Napolean Bonaparte said...

This DOE site has the best 20k foot data available for program revenues and expenses (by no means perfect)as the actual Athletics Dept. budget is not available. Go to the site, look up BC and go to the View Data tab for BC. http://ope.ed.gov/athletics/

Napolean Bonaparte said...

Sorry - after you press View Data - scroll down a bit and press revenues and expenses.

Hoib said...

Nappy

Valuable info. So we make a 2.5mm profit, but that doesn't tell the entire story. What amount of donations would be lost w/o athletics. Would there be the same interest in the school w/o athletics. How many kids wouldn't even pick up BC on their radar w/o all the exposure that sports provide? The N.Y. Times did an analysis of what Bama gets for the 7mm they pay Saban, and reached the conclusion that they received 500mm in return. BCs problem is not the $, it's the people who spend them, they don't know what they are doing! W/ Leahy being the biggest culprit.

Napolean Bonaparte said...

Hoib - could not agree with you more. But its interesting data that might be of interest to others here. I still go back to your point - we think small and will continue to get small with the current people running the show. Without change at the top - I'd rather see the school plow everything into academics (like an Emory or a Johns Hopkins)and at least raise their rankings and stature (and the value of our degrees). They can keep hockey at D1 and move everything else down. If for whatever stupid reason they will never develop or obtain the institutional wherewithal to be consistently competitive at the ACC level - then they should do something else that they know how to do well. No amount of ACC money is worth demoralizing the students and alums by routinely under performing on a very public ACC stage. Its beyond our control if the Jesuits don't or won't "get it".

mod34b said...

Napoleon. - great link. Lots of data! Lots of revenue and expense info for sports.

We need some excel fiend to crunch these numbers.

My impression is that BC male sports revenue and profit are at or near the bottom of the ACC. (Most school not making much if any money from women's sports) BC numbers are a joke compared to SEC and Big10 teams - not a surprise - but differences are huge. Syracuse, to give a kinda surpring example, blows BC's doors off money wise. As does ND, FSU, Clemdon louisville, VT. Duke.

Also BC has some 230 track athletes (male n female) and 66 women rowers?? Lots of swimmer n divers too. Why??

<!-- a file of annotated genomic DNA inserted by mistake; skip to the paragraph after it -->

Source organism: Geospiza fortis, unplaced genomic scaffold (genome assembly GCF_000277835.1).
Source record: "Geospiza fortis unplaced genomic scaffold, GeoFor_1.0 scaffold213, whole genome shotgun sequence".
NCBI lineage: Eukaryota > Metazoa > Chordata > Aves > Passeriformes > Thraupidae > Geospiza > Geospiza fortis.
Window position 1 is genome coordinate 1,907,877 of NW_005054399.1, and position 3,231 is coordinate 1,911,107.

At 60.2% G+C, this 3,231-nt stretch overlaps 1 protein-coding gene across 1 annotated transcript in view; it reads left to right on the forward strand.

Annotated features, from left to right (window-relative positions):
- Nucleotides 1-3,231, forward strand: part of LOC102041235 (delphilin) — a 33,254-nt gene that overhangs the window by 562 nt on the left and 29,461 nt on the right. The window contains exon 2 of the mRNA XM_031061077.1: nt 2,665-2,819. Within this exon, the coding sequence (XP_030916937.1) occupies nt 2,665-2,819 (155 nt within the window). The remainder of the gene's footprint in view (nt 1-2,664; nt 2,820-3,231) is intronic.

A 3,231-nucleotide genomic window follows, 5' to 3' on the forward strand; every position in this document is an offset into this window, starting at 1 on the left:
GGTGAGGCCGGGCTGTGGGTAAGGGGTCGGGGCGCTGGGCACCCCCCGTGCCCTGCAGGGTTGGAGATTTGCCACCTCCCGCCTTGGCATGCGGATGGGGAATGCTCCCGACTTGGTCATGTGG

BC needs some of those great CSom
Management professors and fantastic BC biz grads to knock some financial and business sense into the athletic programs.

BC sports is badly managed in almost every possible way - except graduation rates (well not hoops) Bad talent selection and management. Bad recruiting. Bad marketing. Bad facilities investments. Bad revenue and expense management. Etc.


As an expensive private school in the most expensive area of the ACC , and the least pro-college sports area, it might be that BC as an institution really is not capable of financially competing at the current level it seeks.

Napolean Bonaparte said...

Mod - if you believe the changing demographic picture for the future with people having fewer and fewer kids - there is going to be a major wake up call for large numbers of colleges down the road. The academically elite schools will continue to prosper - the others will struggle or close down. BC needs to focus on raising its academic stature more than anything else so that it is a top 20 school and among the academically elite. You get in the real world and its far more important that you have a degree from an Emory, Chicago or a Cornell, etc, than from an FSU, Clemson, Louisville or a Kentucky. While some institutions like a Notre Dame or Stanford, to their credit, have been able to get there in a big time sports environment, the likelihood that BC will ever do so is small. The reasons for that are numerous and certainly the managerial talent that perpetuates itself at BC is part of that. If for whatever reason BC is more likely to much better focus on its academic stature without the managerial and financial distractions of major college athletics, then I'd rather see that as, in the long run, its academic ranking is what will enable it to survive and prosper more than anything else. I'd much rather see the school rise to a top 20 ranking academically than athletically. I'll get my sports fix somewhere else.